The Best Water Filter Pitchers

updated May 23, 2019
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Credit: Courtesy of Soma

Clean drinking water is an essential part of a healthy home, and more importantly a healthy life. In-home filter systems are one way to ensure pure water, but these can be difficult to install if you’re a renter, or just don’t want to go to the trouble of putting in a whole purification system. Water pitchers and dispensers are simple, compact and portable, giving you an immediate solution to questionable water quality. We rounded up our favorites from every price point and size so you can get better-tasting, less contaminated water quickly and easily.

Maxwell’s Favorite

I first heard about Soma three years ago, when a friend had just started doing PR for the company, which was in startup phase. I thought it was an impossible task to unseat Brita and PUR and gain a foothold in a crowded market where pitchers didn’t cost a lot of money (and people liked that).

Cut to 2019—Soma has become not just my favorite, but an all-office favorite. It does what the others do, looks beautiful while doing it, and maintains a commitment to sustainability. And then, for the finale, Soma crushes it because it does all that at a price right next to the competition.


This little pitcher from Nakii gets props for its shape—more angled than rounded, so it fits easily in small spaces, including refrigerator doors. It’s inexpensive, but it works hard, filtering water at a much faster pace than other pitchers we tried on this list. Nakii filters use activated carbon fibers to remove up to 97% of contaminants.

If you’re short on space and live in a small household, this little Brita is a great option. The Metro has 5-cup capacity, with an electronic filter indicator, locking lid and BPA-free plastic. Full disclosure: I have the Metro in my fridge, and have no complaints. It’s a great size at an even greater price—plus I love the color!

On the other hand, if you have several people in your household and room to spare, the PUR Dispenser is the way to go. Not exactly a pitcher, this dispenser can fit in your fridge or on your counter, and can hold a whopping 18 cups of water. The filter itself removes 96% of mercury and 95% of industrial contaminants, and is certified to reduce microbial cysts.


This pitcher doesn’t just filter your water—it makes it alkaline. Alkaline water has a higher pH, and believers say it can help to neutralize the acid in your body. There isn’t enough scientific evidence to claim this as fact yet, but some acid reflux sufferers do say that alkaline water eases their symptoms.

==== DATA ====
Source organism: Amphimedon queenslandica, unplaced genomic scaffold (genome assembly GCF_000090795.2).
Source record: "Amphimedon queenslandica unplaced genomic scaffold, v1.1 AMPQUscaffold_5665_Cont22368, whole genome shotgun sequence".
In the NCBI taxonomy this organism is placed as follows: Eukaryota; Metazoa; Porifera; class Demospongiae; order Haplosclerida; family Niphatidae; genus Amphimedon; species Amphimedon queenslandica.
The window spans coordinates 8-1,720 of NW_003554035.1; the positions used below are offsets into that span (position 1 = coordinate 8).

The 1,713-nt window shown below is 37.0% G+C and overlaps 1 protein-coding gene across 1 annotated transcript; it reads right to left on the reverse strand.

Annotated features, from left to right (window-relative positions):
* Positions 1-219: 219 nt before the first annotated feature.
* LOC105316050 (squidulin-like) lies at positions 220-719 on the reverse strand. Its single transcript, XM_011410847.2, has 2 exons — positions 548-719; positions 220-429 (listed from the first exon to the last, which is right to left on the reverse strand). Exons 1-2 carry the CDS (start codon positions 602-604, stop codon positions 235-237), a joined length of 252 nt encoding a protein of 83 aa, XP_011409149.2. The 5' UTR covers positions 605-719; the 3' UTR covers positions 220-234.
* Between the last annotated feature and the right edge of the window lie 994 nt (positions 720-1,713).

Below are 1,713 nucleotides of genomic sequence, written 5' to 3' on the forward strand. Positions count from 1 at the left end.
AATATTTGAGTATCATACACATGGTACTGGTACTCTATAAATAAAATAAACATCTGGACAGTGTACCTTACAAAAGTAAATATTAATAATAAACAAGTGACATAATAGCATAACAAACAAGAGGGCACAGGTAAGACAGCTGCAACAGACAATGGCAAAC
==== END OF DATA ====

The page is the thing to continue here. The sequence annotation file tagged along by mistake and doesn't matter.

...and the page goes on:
For a more high-end look, check out this stainless steel pitcher from Brita. It’s fingerprint resistant, has 8-cup capacity and an electronic filter indicator to let you know when it’s time to replace. We also noticed during testing that the stainless steel actually made the water stay cold for longer when taken out of the fridge—great for dinner parties when you need to keep refilling cups!

Especially popular in Europe, this pitcher uses magnesium to both filter and mineralize the water. It particularly focuses on getting rid of limescale deposits that can erode household appliances, and is actually fairly compact despite its slightly larger size. Plus: lots of great color options!


Made of glass, the Dafi Crystal pitcher is a stylish, ergonomic option that comes with a variety of filter options. We tested the Alkaline Up, which turns water alkaline, but you can also choose from standard, anti-lime and mineral-enriching filters.

If a traditional pitcher just won’t cut it, check out this option from the experts at Big Berkey. The Royal Berkey is ideal for 2-6 people, holds up to 3.25 gallons and is easily portable. As far as performance goes, you can’t beat a Big Berkey. It reduces or removes a long list of contaminants, and can also filter raw untreated water from the environment, making it ideal for emergency situations when water supplies are compromised.

Beautifully designed and durable, Maxwell uses this dispenser at home. It holds up to 2.9 gallons and can also be used as a dispenser for other beverages besides water (just remember to remove the filter). Not only is it attractive enough to leave out on your counter, but the filter replicates the natural underground water filtration process, and uses quartz crystals and carbon to remove chemicals and organic pollutants.

Tips for Getting Started with Water Filtration

  • Figure out how clean your tap water is. Check your municipality’s mandatory Consumer Confidence Reports, an annual water quality summary that’s released each year by July 1st.
  • Grab a test kit. Even if your water quality is good, your pipes could still be a problem. Places like Amazon and Home Depot sell kits so you can find out about your specific water—a good option if your pipes are older.
  • Do your research! To learn more about the filters you’re considering, check out NSF International, a trusted organization that sets the standards for determining water quality.

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This post was originally published on April 21, 2018, and was last updated on May 7, 2019 to reflect current prices.